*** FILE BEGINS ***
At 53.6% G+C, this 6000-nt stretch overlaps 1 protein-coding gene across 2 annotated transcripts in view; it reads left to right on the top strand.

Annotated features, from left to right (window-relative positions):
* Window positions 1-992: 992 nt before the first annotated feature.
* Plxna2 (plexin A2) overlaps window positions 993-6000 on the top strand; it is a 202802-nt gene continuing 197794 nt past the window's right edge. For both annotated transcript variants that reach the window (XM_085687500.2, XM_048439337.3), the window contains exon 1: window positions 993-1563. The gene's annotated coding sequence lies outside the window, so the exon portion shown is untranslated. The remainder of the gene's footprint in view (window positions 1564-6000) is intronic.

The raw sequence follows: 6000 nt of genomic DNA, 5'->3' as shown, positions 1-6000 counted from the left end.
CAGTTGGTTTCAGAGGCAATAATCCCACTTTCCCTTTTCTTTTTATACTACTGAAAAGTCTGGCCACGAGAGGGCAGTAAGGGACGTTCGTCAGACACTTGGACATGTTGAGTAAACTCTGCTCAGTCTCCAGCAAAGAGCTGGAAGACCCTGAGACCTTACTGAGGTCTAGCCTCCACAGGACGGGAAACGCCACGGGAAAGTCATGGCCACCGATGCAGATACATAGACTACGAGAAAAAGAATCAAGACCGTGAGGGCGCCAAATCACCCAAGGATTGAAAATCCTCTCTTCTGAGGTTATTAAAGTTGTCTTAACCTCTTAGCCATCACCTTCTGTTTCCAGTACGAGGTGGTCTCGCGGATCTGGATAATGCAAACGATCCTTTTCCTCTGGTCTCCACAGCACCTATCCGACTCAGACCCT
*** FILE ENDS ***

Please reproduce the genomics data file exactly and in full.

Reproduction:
At 53.6% G+C, this 6000-nt stretch overlaps 1 protein-coding gene across 2 annotated transcripts in view; it reads left to right on the top strand.

Annotated features, from left to right (window-relative positions):
* Window positions 1-992: 992 nt before the first annotated feature.
* Plxna2 (plexin A2) overlaps window positions 993-6000 on the top strand; it is a 202802-nt gene continuing 197794 nt past the window's right edge. For both annotated transcript variants that reach the window (XM_085687500.2, XM_048439337.3), the window contains exon 1: window positions 993-1563. The gene's annotated coding sequence lies outside the window, so the exon portion shown is untranslated. The remainder of the gene's footprint in view (window positions 1564-6000) is intronic.

The raw sequence follows: 6000 nt of genomic DNA, 5'->3' as shown, positions 1-6000 counted from the left end.
CAGTTGGTTTCAGAGGCAATAATCCCACTTTCCCTTTTCTTTTTATACTACTGAAAAGTCTGGCCACGAGAGGGCAGTAAGGGACGTTCGTCAGACACTTGGACATGTTGAGTAAACTCTGCTCAGTCTCCAGCAAAGAGCTGGAAGACCCTGAGACCTTACTGAGGTCTAGCCTCCACAGGACGGGAAACGCCACGGGAAAGTCATGGCCACCGATGCAGATACATAGACTACGAGAAAAAGAATCAAGACCGTGAGGGCGCCAAATCACCCAAGGATTGAAAATCCTCTCTTCTGAGGTTATTAAAGTTGTCTTAACCTCTTAGCCATCACCTTCTGTTTCCAGTACGAGGTGGTCTCGCGGATCTGGATAATGCAAACGATCCTTTTCCTCTGGTCTCCACAGCACCTATCCGACTCAGACCCT